Gray said that while this loss for the position of alumni trustee disheartened Asch and prompted him to stop writing for the blog for a few months, this hiatus “did not last long” and Asch resumed writing with even more vigor than before.

Asch’s columns on were notorious and were oftentimes incendiary. In 2017, Asch wrote that Native American studies professor N. Bruce Duthu ’80 had a “manifest lack of qualification” for the position of dean of the faculty, a position to which Duthu had been appointed at the time, citing Duthu’s support for the boycott, divestment and sanction campaign against Israeli universities. Other posts indicated skepticism about the trend of mental health resources for students at the College, about the experiences of women and minorities at Dartmouth, and about certain forms of student activism.

Many who knew Asch said that though they had fundamental disagreements with some of his opinions, they think Asch believed he was doing what was best for the College.

Class of 1979 president Mark Winkler ’79 wrote in an email that Asch “has served as a beacon of information for Dartmouth, seeking to improve [the College] and impart his wisdom.”

Rose, noting that almost every conversation with Asch involved Dartmouth “in one way or another,” said that Asch wanted Dartmouth to always improve.

“I would characterize him as a provocateur — he wanted the best for the [College] and felt that he was always encouraging it to its highest ideal,” Rose said.

Dartmouth football coach Buddy Teevens ’79 said that he took issue with some of Asch’s positions, but believed that Asch’s writing stemmed from his beliefs of what would most benefit the College.

“Some of the people may dispute it, but he was loyal to the institution as he saw it and what he felt was the best interest in the College’s future,” Teevens said.

This past summer, when the College was discussing options for the implementation of a new 350-bed dormitory on campus, Asch engaged in discussions with the community and the College administration, even coming up with his own plan to address housing concerns, according to Newman.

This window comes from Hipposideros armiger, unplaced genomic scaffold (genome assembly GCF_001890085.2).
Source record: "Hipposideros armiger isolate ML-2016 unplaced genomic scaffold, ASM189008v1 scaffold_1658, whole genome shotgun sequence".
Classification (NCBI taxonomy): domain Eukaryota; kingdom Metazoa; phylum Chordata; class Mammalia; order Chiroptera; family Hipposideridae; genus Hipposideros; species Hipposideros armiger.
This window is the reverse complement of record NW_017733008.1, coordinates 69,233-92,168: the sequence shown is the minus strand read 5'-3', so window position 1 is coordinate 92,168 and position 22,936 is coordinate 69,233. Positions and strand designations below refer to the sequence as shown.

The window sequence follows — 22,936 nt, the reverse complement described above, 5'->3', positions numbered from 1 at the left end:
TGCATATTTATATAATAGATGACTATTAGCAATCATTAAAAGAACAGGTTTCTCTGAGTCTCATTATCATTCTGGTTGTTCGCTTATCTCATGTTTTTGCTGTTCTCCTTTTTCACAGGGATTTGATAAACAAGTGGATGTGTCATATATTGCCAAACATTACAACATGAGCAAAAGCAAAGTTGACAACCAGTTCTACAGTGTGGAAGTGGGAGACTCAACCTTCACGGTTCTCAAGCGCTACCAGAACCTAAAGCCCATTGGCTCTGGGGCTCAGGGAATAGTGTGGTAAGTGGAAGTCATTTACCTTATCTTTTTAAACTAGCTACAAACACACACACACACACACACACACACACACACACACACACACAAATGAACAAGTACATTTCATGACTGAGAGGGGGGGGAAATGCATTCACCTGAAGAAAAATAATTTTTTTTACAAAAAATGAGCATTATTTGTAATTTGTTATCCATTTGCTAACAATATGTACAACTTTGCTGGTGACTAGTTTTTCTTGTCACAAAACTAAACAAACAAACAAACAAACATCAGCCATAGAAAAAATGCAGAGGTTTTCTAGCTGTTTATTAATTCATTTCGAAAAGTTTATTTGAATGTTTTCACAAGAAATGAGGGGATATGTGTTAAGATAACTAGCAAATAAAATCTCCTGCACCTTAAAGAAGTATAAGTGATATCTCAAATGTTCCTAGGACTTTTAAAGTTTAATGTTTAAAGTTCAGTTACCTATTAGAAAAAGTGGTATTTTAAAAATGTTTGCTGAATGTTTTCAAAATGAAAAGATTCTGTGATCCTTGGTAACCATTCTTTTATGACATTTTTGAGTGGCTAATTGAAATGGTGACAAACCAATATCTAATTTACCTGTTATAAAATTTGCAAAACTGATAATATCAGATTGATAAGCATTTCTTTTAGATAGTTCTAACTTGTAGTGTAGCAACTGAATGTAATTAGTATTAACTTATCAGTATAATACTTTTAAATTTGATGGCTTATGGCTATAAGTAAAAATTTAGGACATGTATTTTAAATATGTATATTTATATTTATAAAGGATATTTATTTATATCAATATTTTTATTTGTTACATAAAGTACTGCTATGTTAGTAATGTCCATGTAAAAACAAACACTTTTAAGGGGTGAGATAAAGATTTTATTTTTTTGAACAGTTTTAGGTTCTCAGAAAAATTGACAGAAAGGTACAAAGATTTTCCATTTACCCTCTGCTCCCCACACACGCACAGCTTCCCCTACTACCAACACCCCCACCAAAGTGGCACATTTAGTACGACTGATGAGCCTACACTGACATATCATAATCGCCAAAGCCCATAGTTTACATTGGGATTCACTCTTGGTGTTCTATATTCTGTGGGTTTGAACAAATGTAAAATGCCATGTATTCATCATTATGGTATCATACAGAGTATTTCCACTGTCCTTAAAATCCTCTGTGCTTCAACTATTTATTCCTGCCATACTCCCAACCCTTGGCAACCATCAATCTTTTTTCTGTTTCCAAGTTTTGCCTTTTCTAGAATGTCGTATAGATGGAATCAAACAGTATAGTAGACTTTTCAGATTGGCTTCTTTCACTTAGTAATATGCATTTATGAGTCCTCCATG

“[Asch] did the figures, he did the math, and it came out right in the same week that these series of meetings were being held across the campus,” Newman said.

Samwick echoed the level of scrutiny and detail with which Asch analyzed the College, simply based on what he could find from published sources and what he could “glean from his networks.”

“The thing that was really amazing about [Asch] is that his level of scrutiny of Dartmouth based on its published findings, just what he could glean from his network and from what Dartmouth has to publish about itself or what its leaders say about it, was at the level of what you would expect in a for-profit entity by someone who had a deep ownership stake in it,” Samwick said.

According to Samwick, Asch will be missed for his dedication to the College.

“It’s as if the person who is the external inspector of the place has just stepped down from the position, and there’s no viable candidate for that,” he said.

Gray added that Asch’s service to the community as a source of information was invaluable to alumni, who already seem to miss his online presence.

“I think for a lot of alums this was one of the first stops in the morning on the Internet,” Gray said. “Dartblog — what does Joe have to say? I think it’s valuable — information is valuable to people.”

Newman said that he would always save the email for last when he went through his inbox, because the time difference in Edinburgh meant that he would get it right as it was going live in New Hampshire, at around 4:30 a.m. in the morning.

Many described Asch as an early riser — someone who was always working and very efficient.

Malchow said that he believes what motivated Asch as an individual was the fact that he was interested in creating “beautiful, nearly perfect things, whether large or small.”

Asch is survived by his parents, his two brothers, his wife, his son and his daughter.

A memorial service will be held for Asch on Saturday from 12 p.m. to 3 p.m. at the Dartmouth Outing Club by the golf course. In lieu of flowers, Asch’s family has asked that community members donate to the Dartmouth Political Economy Project.

Counseling resources for students, faculty and staff are available through the Office of Counseling and Human Development, the College chaplain’s office, the dean on call and the Faculty/Employee Assistance Program. Assistance can be obtained by calling Safety and Security at 603-646-4000.

Correction appended (Oct. 12, 2018): This article has been updated to correctly identify Asch’s family friend as Sarah Rose, not Sarah Roberts. It has also been updated to provide the correct title for executive director of Chabad Rabbi Moshe Gray.

Correction appended (Oct. 16, 2019): This article has been edited to remove euphemisms for death as per The Dartmouth’s style guidelines.